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never injured you. The base suggestion comes from Stukely: I see him and his aims. Bev. What aims? I’ll not conceal it—’twas Stukely that accused you. Dew. To rid him of an enemy—Perhaps of twoHe fears discovery, and frames a tale of falsehood, to ground revenge and murder.on. Bev. I must have proof of this. Lew. Wait till to-morrow then. Bev. I will. Lew. Good night—I go to serve you—Forget what’s past, as I do; and cheer your family with smiles—To-morrow may confirm them, and make all happy. [Exit, Bev. [Pausing.] How vile and how absurd is man! His boasted honour is but another name for pride, which easier bears the consciousness of guilt, than the world’s just reproofs. But 'tis the fashion of the times; and in defence of falsehood and false honour, men die martyrs. I knew not that my nature was so bad. - [Stands musing,

Enter BATEs and JAR vis.

Jar. This way the noise was; and yonder's my poor master.

Bates. I heard him at high words with Lewson.

Jar. I heard him too. Misfortunes vex him. Bates. Go to him, and lead him home.—I’ll not be seen by him. [Exit.

Bev. [Starting.] What fellow's that? [Seeing JARvis.] Art thou a murderer, friend? Come, lead the way—I have a hand as mischievous as thine; a heart as desperate too—Jarvis! to bed, old man—the cold will chill thee. : Jar. Why are you wandering at this late hour? Your sword drawn too 2 For Heaven's sake sheathe it, sir—the sight distracts me...


Bev. Whose voice was that ? [Wildly. Jar. 'Twas mine, sir: Let me entreat you to give the sword to me. Bev. Ay, take it—quickly take it—Perhaps I am not so cursed, but Heaven may have sent thee at this moment to snatch me from perdition. Jar. Then I am blessed. Bev. Continue so, and leave me—my sorrows are contagious. No one is blessed that's near me. Jar. I came to seek you, sir. Bev. And now thou hast found me, leave me– My thoughts are wild, and will not be disturbed. Jar. Such thoughts are best disturbed. Bev. I tell thee that they will not who sent thee hither ? Jar. My weeping mistress! Alas, sir, forget your griefs, and let me lead you to her! The streets are dangerous. Bev. Be wise, and leave me then. The night’s black horrors are suited to my thoughts—These stones shall be my resting-place. [Lies down.] Here shall my soul brood o'er its miseries; till, with the fiends of hell, and guilty of the earth, I start and tremble at the morning's light. Jar. For pity’s sake, sir!—Upon my knees I beg you to quit this place, and these sad thoughts. Let patience, not despair, possess you—Rise, I beseech you—There's not a moment of your absence that my poor mistress does not groan for. Bev. Have I undone her, and is she still so kind? [Starting up.] It is too much—My brain can’t hold it.—Oh, Jarvis, how desperate is that wretch's state, which only death or madness can relieve Jar. Appease his mind, good Heaven, and give him resignation! Alas, sir! could beings in the other world perceive the events of this, how would your parents’ blessed spirits grieve for you, even in Heaven! —Let me conjure you, by their honoured memories —by the sweet innocence of your yet helpless child, and by the ceaseless sorrows of my poor mistress, to rouse your manhood, and struggle with these griefs!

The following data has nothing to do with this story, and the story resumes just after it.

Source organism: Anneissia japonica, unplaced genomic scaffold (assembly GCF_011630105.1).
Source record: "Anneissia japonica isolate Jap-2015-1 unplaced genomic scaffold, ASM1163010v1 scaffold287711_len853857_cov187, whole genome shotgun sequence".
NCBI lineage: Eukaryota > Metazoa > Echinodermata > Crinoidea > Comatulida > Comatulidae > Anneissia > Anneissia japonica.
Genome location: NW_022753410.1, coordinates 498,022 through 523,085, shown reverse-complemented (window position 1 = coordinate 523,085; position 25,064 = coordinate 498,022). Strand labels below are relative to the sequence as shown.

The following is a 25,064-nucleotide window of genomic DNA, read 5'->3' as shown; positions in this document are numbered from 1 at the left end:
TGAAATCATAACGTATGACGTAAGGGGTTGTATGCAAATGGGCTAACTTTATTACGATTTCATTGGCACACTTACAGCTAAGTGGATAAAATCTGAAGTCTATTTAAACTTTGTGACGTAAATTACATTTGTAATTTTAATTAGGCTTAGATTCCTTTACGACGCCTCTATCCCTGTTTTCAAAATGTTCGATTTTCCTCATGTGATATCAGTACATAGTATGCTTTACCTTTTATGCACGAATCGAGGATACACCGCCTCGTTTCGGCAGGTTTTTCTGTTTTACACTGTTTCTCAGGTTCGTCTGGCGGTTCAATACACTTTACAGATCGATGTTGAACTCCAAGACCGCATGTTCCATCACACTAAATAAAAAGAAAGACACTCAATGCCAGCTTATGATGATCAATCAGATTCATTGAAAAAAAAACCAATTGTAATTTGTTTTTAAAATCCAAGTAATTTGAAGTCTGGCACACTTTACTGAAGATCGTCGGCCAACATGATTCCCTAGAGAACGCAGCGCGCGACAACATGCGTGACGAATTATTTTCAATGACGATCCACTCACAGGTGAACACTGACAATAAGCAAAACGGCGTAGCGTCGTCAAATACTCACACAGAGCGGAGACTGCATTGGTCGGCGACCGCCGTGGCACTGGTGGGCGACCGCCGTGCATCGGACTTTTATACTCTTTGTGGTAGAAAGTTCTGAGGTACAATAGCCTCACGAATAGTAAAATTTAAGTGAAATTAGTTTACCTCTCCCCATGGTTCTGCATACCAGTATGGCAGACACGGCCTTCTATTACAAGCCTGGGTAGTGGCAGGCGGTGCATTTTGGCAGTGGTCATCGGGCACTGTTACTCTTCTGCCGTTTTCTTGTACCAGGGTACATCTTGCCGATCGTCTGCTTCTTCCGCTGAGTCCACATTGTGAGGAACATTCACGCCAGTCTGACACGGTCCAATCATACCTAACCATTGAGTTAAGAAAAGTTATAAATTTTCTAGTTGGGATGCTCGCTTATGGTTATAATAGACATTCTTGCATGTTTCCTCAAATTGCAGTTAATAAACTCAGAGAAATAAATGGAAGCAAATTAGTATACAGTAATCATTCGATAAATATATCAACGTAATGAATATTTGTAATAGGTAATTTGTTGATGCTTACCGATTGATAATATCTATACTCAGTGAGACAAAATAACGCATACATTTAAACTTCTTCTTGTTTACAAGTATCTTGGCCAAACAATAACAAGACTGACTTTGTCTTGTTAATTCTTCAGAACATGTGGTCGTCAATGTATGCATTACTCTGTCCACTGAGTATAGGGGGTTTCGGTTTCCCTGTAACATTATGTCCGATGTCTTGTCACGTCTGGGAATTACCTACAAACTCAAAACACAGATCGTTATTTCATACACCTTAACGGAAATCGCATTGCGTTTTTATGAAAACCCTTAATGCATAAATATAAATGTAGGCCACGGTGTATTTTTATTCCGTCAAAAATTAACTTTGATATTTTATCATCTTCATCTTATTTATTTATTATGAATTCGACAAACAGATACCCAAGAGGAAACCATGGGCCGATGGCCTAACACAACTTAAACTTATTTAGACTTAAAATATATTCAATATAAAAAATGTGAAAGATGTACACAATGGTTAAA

Bev. Thou virtuous, good old man! Thy tears, and thy entreaties have reached my heart, through all its raiser leS.